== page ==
Is accessing two AtomicIntegers as one operation thread safe?

In Brian Goetz’s Java Concurrency in Practice, there is an example as follows:

public class NumberRange {
  // INVARIANT: lower <= upper
  private final AtomicInteger lower = new AtomicInteger(0);
  private final AtomicInteger upper = new AtomicInteger(0);

  public void setLower(int i) {
    // Warning -- unsafe check-then-act
    if (i > upper.get())
    throw new IllegalArgumentException(
    "can't set lower to " + i + " > upper");
    lower.set(i);
  }

  public void setUpper(int i) {
    // Warning -- unsafe check-then-act
    if (i < lower.get())
      throw new IllegalArgumentException(
      "can't set upper to " + i + " < lower");
    upper.set(i);
  }

  public boolean isInRange(int i) {
    return (i >= lower.get() && i <= upper.get());
  }
}

I understand that the above code is prone to race conditions.

Then he explains following:

Multivariable invariants like this one create atomicity requirements: related variables must be fetched or updated in a single atomic operation. You cannot update one, release and reacquire the lock, and then update the others, since this could involve leaving the object in an invalid state when the lock was released.

Of what i understand from this paragraph is that if we make the setUpper and the setLower functions synchronized, then also there will be situations when the object might reach an invalid state. However, I think that if both functions are synchronized then only one thread can execute either of the function and each function has necessary checks for the invariant. How can we be left in invalid state. Can anyone demonstrate with an example. What am i missing here?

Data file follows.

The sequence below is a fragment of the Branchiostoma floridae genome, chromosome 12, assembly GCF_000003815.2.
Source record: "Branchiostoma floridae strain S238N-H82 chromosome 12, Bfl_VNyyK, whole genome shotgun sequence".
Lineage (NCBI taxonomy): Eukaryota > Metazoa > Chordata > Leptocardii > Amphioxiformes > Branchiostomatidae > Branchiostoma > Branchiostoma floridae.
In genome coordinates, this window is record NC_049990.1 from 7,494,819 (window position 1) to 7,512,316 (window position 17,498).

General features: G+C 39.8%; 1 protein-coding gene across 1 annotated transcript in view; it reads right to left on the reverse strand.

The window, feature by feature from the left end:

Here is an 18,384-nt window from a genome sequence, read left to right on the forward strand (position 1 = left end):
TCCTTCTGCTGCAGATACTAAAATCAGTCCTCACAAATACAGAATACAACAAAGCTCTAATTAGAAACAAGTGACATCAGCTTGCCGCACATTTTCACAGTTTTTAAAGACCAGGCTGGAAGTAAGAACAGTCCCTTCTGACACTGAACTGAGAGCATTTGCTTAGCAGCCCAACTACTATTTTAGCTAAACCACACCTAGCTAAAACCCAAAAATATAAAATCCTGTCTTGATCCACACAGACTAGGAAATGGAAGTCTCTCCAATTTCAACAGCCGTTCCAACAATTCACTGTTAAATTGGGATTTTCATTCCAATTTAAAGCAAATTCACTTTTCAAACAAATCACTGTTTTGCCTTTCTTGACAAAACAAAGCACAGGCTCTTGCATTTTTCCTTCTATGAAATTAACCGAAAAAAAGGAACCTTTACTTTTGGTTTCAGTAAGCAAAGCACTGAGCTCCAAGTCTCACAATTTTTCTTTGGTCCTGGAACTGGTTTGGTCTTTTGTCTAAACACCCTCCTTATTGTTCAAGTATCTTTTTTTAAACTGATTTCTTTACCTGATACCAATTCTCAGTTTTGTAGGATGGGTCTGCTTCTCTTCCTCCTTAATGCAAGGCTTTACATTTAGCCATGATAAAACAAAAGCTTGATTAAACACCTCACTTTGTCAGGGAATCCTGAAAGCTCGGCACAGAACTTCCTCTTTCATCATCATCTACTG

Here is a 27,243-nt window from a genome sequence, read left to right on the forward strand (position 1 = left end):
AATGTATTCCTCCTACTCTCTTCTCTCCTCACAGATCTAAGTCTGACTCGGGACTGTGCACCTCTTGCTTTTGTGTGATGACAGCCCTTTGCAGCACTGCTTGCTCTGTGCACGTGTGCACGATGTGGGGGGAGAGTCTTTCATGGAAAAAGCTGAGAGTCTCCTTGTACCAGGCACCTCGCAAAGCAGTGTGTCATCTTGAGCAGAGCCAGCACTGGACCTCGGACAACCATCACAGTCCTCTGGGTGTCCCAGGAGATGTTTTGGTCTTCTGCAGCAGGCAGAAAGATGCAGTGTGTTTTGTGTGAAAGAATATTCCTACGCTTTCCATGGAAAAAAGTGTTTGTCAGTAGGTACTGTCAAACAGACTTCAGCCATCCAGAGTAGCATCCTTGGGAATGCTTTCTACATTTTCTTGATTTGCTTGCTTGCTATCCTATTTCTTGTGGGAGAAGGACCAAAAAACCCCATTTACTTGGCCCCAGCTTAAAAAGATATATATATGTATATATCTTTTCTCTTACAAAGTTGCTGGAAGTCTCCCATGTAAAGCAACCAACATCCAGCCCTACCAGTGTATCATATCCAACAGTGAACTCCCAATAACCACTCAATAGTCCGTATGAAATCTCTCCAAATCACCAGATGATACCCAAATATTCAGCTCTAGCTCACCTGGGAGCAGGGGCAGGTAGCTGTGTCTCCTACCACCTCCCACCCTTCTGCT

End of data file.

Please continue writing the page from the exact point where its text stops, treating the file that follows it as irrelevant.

If i am understanding it correctly, then what is the significance of this line:

You cannot update one, release and reacquire the lock, and then update the others, since this could involve leaving the object in an invalid state when the lock was released.

Answer

From the “Java Concurrency in Practice” book:

NumberRange could be made thread-safe by using locking to maintain its invariants, such as guarding lower and upper with a common lock. It must also avoid publishing lower and upper to prevent clients from subverting its invariants.

That means the following code is thread-safe:

@ThreadSafe
public class NumberRange {

    @GuardedBy("this") private int lower, upper;

    public synchronized void setLower(int i) {
        if (i > upper) {
            throw new IllegalArgumentException("can't set lower to " + i + " > upper");
        }
        lower = i;
    }

    public synchronized void setUpper(int i) {
        if (i < lower) {
            throw new IllegalArgumentException("can't set upper to " + i + " < lower");
        }
        upper = i;
    }

    public synchronized boolean isInRange(int i) {
        return (i >= lower && i <= upper);
    }
}

In this case, the NumberRange provides its own locking to ensure that compound actions are atomic.

Leave a Reply

Your email address will not be published. Required fields are marked *